The evidence of another suffrage campaign wagon known as “Victory” has surfaced in a 1915 news article about a torchlight suffrage parade in New York City. The wagon was accompanied by decorated automobiles, bands, and marchers representing different segments of society. Saudi women and others throughout the world today are curious about U.S. suffrage history and for good reason. See Bonnie Smith’s comments on the Suffrage Wagon News Channel about the curiosity of women from other parts of the world in our Votes for Women history.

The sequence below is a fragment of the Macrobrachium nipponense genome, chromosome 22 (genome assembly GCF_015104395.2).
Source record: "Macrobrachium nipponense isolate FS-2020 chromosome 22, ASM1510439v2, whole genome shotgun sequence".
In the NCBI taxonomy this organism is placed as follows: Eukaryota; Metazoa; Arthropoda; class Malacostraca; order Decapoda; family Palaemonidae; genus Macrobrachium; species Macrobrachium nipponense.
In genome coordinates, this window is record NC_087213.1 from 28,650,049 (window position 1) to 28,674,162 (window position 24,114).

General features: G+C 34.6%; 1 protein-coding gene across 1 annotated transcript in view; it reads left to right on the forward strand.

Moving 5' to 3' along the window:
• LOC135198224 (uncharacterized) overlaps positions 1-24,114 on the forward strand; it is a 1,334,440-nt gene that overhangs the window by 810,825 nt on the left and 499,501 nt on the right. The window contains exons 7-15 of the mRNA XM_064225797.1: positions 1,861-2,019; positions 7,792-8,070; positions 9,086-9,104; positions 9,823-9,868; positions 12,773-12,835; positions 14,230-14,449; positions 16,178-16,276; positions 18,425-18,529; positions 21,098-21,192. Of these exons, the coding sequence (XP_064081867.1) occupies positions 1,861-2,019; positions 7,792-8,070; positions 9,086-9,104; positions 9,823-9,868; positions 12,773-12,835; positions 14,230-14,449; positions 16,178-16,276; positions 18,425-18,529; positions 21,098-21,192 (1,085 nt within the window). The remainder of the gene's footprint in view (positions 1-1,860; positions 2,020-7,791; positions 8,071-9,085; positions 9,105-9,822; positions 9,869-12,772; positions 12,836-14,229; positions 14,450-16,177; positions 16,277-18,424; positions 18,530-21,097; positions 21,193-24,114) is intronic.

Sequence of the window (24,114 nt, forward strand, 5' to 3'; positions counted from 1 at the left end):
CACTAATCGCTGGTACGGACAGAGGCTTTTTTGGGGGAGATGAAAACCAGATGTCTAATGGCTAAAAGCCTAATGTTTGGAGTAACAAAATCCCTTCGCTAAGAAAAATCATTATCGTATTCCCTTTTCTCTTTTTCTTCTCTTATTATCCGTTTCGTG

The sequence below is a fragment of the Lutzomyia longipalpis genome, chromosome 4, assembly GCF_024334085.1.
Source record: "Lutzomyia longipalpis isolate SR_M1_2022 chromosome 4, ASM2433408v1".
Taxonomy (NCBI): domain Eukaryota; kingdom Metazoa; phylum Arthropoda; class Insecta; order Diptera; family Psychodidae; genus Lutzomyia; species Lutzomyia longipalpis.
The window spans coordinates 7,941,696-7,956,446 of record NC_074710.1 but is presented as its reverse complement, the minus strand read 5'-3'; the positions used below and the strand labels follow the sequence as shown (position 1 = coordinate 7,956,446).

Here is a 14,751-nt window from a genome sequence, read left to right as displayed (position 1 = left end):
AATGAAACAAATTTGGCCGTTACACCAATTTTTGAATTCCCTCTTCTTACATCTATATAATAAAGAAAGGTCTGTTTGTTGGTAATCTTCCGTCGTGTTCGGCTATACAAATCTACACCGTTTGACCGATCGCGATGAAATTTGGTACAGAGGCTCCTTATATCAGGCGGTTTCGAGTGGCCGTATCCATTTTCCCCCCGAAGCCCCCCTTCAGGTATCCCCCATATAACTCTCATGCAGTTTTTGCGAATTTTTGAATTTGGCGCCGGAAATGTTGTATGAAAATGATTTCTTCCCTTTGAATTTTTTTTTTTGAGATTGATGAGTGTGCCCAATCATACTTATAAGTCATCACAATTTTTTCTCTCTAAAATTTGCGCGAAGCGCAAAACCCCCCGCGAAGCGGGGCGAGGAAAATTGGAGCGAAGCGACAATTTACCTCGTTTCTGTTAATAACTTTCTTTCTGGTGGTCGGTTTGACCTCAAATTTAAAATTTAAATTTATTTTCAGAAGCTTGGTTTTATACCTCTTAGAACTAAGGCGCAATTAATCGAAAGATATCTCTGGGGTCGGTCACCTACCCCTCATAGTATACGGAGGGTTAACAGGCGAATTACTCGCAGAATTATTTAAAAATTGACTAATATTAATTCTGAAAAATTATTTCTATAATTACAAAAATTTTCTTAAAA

The strength and power of organizing for rights can be seen in the evidence of Saudi Arabia relenting and throwing a few crumbs in the direction of its women residents. I use the word “residents” because they still have second-class status. Beginning in 2013, Saudi women can be appointed to the shura council (a policy advisory organization). In 2015 Saudi women will be able to vote and run for municipal elections. Women still aren’t full citizens, and they aren’t allowed to drive cars. If they decide to run for office on the local level, they’ll need permission from their husbands, fathers or male guardians. Reform? A baby step, perhaps.